Every day on my way home from work I zip by tens of thousands of people behind the wheels of cars stuck in hopelessly gridlocked traffic because they didn’t want to pay the toll (usually between $2 and $10, depending on the direction and time of day) for the open express lanes.
For me, the money spent every day for the right to avoid 10 miles of traffic hell is money well-spent. I currently spend about $1000 each year for the privilege of driving unimpeded and, truth be told, I would gladly spend double that if I had to.
Those express toll lanes are a beautiful thing – without them I would not be able to endure my daily 38 mile commute and I would most likely be forced to leave my employer of many years to take a much lower paying job closer to home.
Not everybody thinks they are a good deal.
In fact, a lot of people argue that paid toll lanes are inherently unfair to low-income drivers. They wonder why those who make less money should have to endure a hellish commute while others who can afford to pay for it get to whiz by in relative comfort.
A joint study conducted in 2008 by UCLA and USC actually seems to disprove that line of thought.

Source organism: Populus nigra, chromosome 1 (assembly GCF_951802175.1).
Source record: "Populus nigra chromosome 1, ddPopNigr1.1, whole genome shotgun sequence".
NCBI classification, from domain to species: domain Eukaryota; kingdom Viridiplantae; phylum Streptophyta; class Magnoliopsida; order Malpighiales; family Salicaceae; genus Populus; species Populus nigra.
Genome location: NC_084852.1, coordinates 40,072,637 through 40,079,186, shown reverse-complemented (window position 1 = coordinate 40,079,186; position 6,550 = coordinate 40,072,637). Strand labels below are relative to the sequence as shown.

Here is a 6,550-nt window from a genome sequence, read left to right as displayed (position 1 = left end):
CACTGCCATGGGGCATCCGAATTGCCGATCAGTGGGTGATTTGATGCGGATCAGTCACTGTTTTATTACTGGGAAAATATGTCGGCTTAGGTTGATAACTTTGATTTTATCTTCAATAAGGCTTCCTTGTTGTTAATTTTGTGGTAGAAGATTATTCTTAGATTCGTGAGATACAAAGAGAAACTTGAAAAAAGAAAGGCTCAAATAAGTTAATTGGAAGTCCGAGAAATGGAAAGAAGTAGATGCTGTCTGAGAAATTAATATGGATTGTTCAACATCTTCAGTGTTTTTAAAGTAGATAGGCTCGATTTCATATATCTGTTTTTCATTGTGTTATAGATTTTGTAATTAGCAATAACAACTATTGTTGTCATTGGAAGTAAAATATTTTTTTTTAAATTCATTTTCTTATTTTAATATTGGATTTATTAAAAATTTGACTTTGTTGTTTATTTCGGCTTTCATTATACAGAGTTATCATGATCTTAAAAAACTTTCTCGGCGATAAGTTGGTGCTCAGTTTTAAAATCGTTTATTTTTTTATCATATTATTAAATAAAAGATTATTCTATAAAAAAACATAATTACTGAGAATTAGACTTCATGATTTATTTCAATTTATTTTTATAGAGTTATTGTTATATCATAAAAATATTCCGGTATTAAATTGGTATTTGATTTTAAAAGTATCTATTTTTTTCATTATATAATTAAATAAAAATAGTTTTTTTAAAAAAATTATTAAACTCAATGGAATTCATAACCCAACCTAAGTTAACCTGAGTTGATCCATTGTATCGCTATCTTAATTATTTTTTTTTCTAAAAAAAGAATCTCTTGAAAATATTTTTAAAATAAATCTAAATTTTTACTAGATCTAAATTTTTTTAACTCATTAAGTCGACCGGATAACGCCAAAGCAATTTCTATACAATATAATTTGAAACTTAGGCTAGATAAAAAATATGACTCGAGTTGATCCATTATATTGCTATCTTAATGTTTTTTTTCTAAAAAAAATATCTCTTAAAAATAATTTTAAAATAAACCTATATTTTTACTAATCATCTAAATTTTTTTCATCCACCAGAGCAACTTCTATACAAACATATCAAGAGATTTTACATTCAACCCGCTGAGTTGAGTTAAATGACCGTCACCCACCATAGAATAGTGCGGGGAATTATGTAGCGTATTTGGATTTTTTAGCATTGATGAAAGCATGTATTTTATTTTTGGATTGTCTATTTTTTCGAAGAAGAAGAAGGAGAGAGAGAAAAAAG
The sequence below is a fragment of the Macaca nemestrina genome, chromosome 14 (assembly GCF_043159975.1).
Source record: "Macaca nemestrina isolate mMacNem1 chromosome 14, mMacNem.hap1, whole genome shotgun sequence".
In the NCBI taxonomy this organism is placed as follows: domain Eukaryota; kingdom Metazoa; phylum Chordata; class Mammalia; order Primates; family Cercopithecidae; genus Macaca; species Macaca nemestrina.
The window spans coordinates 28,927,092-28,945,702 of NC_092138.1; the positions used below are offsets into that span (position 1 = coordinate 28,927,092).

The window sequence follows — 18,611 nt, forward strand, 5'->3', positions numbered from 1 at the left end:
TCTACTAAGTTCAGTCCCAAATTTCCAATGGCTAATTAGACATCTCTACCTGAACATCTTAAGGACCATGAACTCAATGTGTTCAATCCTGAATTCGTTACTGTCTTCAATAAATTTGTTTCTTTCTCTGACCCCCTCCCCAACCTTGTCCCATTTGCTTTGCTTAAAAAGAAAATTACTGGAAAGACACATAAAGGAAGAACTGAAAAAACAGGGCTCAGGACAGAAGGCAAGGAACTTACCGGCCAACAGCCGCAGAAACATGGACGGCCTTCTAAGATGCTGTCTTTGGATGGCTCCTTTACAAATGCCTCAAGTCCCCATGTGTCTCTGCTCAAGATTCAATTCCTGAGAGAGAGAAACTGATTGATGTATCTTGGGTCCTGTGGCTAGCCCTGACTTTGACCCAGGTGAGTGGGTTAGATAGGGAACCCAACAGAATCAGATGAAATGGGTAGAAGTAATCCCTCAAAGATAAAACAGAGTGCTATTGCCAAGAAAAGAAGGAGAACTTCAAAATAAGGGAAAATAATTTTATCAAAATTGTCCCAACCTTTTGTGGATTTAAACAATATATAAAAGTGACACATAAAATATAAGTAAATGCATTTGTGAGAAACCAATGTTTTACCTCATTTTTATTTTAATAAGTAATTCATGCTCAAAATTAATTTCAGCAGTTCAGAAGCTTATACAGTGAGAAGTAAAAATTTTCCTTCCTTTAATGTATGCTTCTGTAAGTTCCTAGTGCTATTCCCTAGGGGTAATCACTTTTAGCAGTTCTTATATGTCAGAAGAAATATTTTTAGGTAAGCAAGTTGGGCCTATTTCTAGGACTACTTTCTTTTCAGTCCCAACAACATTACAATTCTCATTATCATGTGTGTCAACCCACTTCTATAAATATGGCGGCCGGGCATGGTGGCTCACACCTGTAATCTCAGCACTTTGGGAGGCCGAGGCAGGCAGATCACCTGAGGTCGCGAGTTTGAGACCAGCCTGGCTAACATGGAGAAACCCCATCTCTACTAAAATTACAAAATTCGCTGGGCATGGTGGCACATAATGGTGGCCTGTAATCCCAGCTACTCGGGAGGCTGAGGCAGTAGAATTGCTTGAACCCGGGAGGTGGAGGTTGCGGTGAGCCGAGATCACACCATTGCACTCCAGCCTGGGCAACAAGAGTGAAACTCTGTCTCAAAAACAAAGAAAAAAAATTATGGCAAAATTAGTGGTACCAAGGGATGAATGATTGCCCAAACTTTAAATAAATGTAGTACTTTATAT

According to the study, pay-as-you-go transportation options like toll express lanes are actually fairer to all income levels than paying for road improvements such as additional express lanes through sales taxes alone.
While the study found that toll express lanes are disproportionately used by middle- and upper-middle-income households, it also found that those same drivers would have ended up paying less each year if the lanes would have been funded via their sales taxes.
What troubles me is the study authors’ suggestion that policymakers worried about low-income peak-period commuters could provide discounted subsidy pricing based on income levels, or provide travel credits to lower-income commuters.
Of course, such a suggestion poses another problem.
Since the only way to keep the express lanes flowing smoothly is to raise the prices during times of peak use, the implementation of subsidies would result in other drivers being priced out of the lanes in favor of the subsidized lower-income drivers. How fair is that?
As usual, when it comes to subsidies and hand-outs there is no free lunch.
Somebody is always going to have to pay.